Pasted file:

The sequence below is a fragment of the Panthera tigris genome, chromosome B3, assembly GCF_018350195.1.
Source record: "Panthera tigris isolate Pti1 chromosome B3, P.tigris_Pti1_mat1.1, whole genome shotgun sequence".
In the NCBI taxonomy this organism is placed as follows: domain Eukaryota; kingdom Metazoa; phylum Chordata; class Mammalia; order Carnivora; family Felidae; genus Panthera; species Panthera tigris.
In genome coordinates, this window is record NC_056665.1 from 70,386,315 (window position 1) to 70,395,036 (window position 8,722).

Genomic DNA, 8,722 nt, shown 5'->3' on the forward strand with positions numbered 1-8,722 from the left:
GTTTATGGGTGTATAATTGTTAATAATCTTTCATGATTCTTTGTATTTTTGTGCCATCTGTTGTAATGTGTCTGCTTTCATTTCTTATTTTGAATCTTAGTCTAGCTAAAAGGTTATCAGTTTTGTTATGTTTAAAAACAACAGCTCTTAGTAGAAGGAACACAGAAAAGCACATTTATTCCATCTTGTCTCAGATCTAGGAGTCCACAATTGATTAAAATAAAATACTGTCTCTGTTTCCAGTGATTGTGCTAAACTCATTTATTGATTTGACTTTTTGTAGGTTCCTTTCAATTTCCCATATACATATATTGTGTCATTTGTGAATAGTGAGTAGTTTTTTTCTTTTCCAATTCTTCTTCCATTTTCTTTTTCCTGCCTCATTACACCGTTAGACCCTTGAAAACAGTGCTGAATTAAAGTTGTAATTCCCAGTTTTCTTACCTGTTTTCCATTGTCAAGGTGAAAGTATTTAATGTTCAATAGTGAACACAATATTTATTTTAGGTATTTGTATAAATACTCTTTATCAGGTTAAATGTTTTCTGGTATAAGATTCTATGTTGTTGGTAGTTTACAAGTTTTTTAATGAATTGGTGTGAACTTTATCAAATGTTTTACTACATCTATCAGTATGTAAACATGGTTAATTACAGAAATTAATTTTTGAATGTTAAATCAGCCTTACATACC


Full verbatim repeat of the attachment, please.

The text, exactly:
The sequence below is a fragment of the Panthera tigris genome, chromosome B3, assembly GCF_018350195.1.
Source record: "Panthera tigris isolate Pti1 chromosome B3, P.tigris_Pti1_mat1.1, whole genome shotgun sequence".
In the NCBI taxonomy this organism is placed as follows: domain Eukaryota; kingdom Metazoa; phylum Chordata; class Mammalia; order Carnivora; family Felidae; genus Panthera; species Panthera tigris.
In genome coordinates, this window is record NC_056665.1 from 70,386,315 (window position 1) to 70,395,036 (window position 8,722).

Genomic DNA, 8,722 nt, shown 5'->3' on the forward strand with positions numbered 1-8,722 from the left:
GTTTATGGGTGTATAATTGTTAATAATCTTTCATGATTCTTTGTATTTTTGTGCCATCTGTTGTAATGTGTCTGCTTTCATTTCTTATTTTGAATCTTAGTCTAGCTAAAAGGTTATCAGTTTTGTTATGTTTAAAAACAACAGCTCTTAGTAGAAGGAACACAGAAAAGCACATTTATTCCATCTTGTCTCAGATCTAGGAGTCCACAATTGATTAAAATAAAATACTGTCTCTGTTTCCAGTGATTGTGCTAAACTCATTTATTGATTTGACTTTTTGTAGGTTCCTTTCAATTTCCCATATACATATATTGTGTCATTTGTGAATAGTGAGTAGTTTTTTTCTTTTCCAATTCTTCTTCCATTTTCTTTTTCCTGCCTCATTACACCGTTAGACCCTTGAAAACAGTGCTGAATTAAAGTTGTAATTCCCAGTTTTCTTACCTGTTTTCCATTGTCAAGGTGAAAGTATTTAATGTTCAATAGTGAACACAATATTTATTTTAGGTATTTGTATAAATACTCTTTATCAGGTTAAATGTTTTCTGGTATAAGATTCTATGTTGTTGGTAGTTTACAAGTTTTTTAATGAATTGGTGTGAACTTTATCAAATGTTTTACTACATCTATCAGTATGTAAACATGGTTAATTACAGAAATTAATTTTTGAATGTTAAATCAGCCTTACATACC